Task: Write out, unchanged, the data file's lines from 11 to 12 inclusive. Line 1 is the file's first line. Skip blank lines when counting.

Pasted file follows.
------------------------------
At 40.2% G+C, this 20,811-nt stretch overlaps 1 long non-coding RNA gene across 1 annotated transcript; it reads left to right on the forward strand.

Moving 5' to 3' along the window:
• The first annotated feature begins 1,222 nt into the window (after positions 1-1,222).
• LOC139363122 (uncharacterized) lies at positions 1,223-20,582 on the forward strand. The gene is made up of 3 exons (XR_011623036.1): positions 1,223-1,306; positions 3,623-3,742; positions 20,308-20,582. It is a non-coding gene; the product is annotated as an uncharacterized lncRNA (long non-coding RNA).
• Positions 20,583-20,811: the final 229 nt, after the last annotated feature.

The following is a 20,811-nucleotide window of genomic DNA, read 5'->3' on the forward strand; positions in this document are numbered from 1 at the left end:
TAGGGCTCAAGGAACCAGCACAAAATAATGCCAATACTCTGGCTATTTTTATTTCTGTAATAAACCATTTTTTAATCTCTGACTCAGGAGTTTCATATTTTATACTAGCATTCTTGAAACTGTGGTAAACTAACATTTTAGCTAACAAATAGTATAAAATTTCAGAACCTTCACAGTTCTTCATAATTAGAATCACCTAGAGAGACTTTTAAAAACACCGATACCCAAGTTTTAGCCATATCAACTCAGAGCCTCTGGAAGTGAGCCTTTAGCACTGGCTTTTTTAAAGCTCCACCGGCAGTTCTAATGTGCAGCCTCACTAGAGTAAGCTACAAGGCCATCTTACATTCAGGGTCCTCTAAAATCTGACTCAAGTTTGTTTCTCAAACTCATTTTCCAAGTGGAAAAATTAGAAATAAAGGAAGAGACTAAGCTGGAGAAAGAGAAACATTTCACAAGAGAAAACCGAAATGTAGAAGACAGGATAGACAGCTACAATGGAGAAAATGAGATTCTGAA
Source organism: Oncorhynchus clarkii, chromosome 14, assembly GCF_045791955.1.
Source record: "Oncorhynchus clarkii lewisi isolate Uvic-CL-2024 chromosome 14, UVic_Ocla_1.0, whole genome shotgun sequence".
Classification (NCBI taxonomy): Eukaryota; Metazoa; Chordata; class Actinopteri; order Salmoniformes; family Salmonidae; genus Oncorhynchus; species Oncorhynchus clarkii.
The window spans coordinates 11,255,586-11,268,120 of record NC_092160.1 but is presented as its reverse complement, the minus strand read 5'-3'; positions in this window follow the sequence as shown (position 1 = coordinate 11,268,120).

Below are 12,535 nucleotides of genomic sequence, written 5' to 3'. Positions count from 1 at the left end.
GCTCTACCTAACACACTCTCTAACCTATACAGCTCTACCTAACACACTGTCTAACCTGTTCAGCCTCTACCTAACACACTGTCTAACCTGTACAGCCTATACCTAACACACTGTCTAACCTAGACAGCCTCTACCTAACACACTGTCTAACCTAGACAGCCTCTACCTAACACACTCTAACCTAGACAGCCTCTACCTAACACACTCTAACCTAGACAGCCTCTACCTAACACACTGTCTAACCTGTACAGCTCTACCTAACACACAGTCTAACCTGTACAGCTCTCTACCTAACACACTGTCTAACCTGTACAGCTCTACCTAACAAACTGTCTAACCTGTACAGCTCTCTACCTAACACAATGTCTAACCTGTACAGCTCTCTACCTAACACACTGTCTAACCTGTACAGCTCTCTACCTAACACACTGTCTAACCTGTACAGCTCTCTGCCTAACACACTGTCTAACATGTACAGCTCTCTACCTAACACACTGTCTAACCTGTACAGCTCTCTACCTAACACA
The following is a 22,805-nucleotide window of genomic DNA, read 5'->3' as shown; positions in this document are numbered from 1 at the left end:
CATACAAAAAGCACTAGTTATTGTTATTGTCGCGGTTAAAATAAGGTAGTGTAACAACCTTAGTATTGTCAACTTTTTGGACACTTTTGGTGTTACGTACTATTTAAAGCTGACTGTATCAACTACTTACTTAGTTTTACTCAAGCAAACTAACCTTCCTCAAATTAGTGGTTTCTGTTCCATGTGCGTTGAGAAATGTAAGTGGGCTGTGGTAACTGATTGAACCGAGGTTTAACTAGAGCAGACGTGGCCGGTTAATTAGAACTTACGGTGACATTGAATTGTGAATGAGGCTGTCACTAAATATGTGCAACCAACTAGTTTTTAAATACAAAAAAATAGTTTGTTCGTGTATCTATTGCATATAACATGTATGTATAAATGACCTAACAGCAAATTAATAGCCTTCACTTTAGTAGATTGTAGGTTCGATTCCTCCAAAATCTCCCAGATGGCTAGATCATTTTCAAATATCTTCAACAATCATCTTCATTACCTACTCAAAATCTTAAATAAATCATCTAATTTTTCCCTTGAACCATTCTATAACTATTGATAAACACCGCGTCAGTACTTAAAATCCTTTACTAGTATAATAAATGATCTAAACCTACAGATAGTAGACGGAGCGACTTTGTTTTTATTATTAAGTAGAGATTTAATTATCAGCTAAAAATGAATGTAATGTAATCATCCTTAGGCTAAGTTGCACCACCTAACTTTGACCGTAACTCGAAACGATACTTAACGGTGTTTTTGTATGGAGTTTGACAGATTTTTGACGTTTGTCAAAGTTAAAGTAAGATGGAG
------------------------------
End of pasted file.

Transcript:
The window spans coordinates 11,255,586-11,268,120 of record NC_092160.1 but is presented as its reverse complement, the minus strand read 5'-3'; positions in this window follow the sequence as shown (position 1 = coordinate 11,268,120).

Below are 12,535 nucleotides of genomic sequence, written 5' to 3'. Positions count from 1 at the left end.